Two papers co-authored by Brenton Graveley and recently accepted for publication in the journals RNA and Cell are the first containing data generated by the Health Center’s powerful Illumina Genome Analyzer.
Graveley, who oversees the Health Center’s Translational Genomics Core, predicts they are only the vanguard. That’s because the Illumina sequencer, acquired little more than a year ago, has already been used by Graveley’s team to generate over 125 billion bases of sequence, more than 40 times the size of the human genome. And, he notes, “The output is increasing exponentially.”
Sequencers are optical instruments. They rapidly perform their task by analyzing light signals from fluorochromes, fluorescent dyes connected to the nucleotides of genetic samples during chemical reactions within the sequencer. Using optical detectors that identify the wavelengths at which the different dyes fluoresce, the sequencers swiftly zero in on the genes’ base combinations.
Another sequencer, manufactured by Branford-based 454 Life Sciences, is housed on the Storrs campus and operated under the direction of Rachel O’Neill and Linda Strausbaugh, professors of molecular and cell biology in the College of Liberal Arts and Sciences. While the two units are interfaced, each offers distinct advantages. “The 454 is useful for sequencing long strands of genetic material,” says Graveley. “The Illumina device can only generate shorter sequences, but can generate much more data than the 454.”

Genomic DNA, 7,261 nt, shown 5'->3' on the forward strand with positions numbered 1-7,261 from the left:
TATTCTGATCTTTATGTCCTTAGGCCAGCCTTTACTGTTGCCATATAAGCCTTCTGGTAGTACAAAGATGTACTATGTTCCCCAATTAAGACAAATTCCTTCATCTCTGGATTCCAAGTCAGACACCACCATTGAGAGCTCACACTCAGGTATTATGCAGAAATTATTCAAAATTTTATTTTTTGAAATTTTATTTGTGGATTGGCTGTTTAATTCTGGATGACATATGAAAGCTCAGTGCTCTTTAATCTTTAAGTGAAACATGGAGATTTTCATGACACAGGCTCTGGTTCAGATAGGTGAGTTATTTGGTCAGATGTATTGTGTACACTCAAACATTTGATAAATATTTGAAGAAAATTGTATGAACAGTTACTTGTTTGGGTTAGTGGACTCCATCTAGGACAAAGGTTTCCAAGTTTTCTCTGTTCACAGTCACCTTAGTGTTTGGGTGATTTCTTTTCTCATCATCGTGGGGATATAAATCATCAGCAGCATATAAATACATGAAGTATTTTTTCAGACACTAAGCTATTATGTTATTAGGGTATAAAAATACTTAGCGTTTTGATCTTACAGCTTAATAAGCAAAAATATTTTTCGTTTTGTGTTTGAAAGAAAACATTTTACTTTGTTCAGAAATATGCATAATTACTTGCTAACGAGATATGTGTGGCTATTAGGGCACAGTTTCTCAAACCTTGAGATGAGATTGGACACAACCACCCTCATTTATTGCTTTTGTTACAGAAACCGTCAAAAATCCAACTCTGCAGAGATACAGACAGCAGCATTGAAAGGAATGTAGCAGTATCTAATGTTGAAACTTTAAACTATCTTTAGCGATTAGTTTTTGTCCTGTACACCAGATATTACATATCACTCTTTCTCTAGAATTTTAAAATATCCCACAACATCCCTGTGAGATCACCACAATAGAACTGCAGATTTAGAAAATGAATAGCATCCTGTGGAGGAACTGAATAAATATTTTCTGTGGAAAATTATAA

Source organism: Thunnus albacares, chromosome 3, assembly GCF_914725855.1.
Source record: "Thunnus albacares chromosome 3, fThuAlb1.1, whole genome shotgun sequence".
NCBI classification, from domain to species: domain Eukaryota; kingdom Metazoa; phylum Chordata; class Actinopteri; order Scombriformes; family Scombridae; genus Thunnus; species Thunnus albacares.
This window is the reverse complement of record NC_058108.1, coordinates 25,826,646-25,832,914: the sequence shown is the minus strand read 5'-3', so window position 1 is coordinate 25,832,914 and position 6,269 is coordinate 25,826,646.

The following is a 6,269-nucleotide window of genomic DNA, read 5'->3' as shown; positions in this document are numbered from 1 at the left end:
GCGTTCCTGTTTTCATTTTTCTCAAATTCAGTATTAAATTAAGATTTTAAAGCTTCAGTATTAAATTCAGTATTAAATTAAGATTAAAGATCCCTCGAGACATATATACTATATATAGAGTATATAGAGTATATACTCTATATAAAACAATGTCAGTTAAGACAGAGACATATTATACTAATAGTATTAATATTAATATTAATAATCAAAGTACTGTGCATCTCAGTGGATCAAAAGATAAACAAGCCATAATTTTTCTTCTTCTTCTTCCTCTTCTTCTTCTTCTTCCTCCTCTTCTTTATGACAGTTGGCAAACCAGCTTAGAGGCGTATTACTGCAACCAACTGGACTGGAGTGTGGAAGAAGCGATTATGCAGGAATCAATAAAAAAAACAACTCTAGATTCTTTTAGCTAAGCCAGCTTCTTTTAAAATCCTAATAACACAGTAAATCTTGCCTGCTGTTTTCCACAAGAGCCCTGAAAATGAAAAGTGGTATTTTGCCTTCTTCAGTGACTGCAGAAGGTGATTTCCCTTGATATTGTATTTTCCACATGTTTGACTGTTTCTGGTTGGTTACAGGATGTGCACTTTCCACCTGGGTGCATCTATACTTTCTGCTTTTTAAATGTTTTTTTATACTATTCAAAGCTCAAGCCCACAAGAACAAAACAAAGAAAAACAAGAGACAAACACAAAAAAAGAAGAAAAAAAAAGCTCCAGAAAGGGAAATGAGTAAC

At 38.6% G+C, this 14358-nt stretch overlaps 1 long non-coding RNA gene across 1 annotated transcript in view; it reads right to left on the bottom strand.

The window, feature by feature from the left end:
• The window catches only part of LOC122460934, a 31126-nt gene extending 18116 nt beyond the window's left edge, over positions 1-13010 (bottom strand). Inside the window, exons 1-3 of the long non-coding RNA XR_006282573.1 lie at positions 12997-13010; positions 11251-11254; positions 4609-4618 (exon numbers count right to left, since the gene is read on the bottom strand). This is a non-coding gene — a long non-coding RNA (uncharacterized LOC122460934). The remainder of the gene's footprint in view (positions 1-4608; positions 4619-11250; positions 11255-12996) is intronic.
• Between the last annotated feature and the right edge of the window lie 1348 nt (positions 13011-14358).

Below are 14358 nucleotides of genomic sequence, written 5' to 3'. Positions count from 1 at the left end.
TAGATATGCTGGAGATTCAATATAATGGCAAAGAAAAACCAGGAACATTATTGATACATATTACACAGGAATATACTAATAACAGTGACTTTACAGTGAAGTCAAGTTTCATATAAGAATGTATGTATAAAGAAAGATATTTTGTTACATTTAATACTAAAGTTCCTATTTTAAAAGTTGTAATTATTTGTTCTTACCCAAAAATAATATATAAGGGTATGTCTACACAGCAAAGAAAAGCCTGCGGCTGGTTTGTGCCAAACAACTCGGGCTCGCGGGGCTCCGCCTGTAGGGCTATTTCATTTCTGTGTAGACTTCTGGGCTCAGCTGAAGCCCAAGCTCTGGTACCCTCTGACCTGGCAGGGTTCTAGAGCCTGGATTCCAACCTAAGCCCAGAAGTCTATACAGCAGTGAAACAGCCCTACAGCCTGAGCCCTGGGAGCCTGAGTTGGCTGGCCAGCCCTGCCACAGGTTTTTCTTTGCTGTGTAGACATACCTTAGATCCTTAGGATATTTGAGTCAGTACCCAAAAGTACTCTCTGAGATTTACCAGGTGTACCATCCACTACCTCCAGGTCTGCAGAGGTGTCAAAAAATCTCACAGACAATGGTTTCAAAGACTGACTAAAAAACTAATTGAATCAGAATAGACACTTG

While the Illumina sequencer can process multiple batches of DNA in a single run, each experiment takes several days to complete. So many UConn scientists rely upon the machine that demand has already outstripped its capacity. Consequently, Storrs and the Health Center are teaming up to acquire a third unit.
Part of what has made the new sequencers so popular are scientific breakthroughs in the study of microRNAs and alternative splicing that have significantly changed the research picture in the nine years since the Human Genome Project was completed.
“As recently as the late 1990s, it was thought that most human genes encoded only a single messenger RNA (mRNA) isoform,” says Graveley. “Now we know that alternative splicing is the rule, not the exception. In fact, 95 percent of human genes encode at least two isoforms and most known alternative-splicing events are regulated.”
Graveley and his team are currently working on a line of related research. They are one of six teams participating in a project called modENCODE, funded by the National Institutes of Health’s National Human Genome Research Institute. Researchers are trying to identify the myriad alternative splicing pathways in the genomes of Drosophila melanogaster, the common fruit fly, and Caenorhabditis elegans, a tiny roundworm.
“The Drosophila’s genome is very compact and only about one-tenth the size of the human genome,” Graveley says. “That makes it very useful for this research.”
The project – which involves studying which genes are turned on and off at some 30 points over the course of the fly’s lifespan – is expected to take about two more years. Once it is completed, researchers hope to know much more about how to study alternative splicing in the much more complex human genome.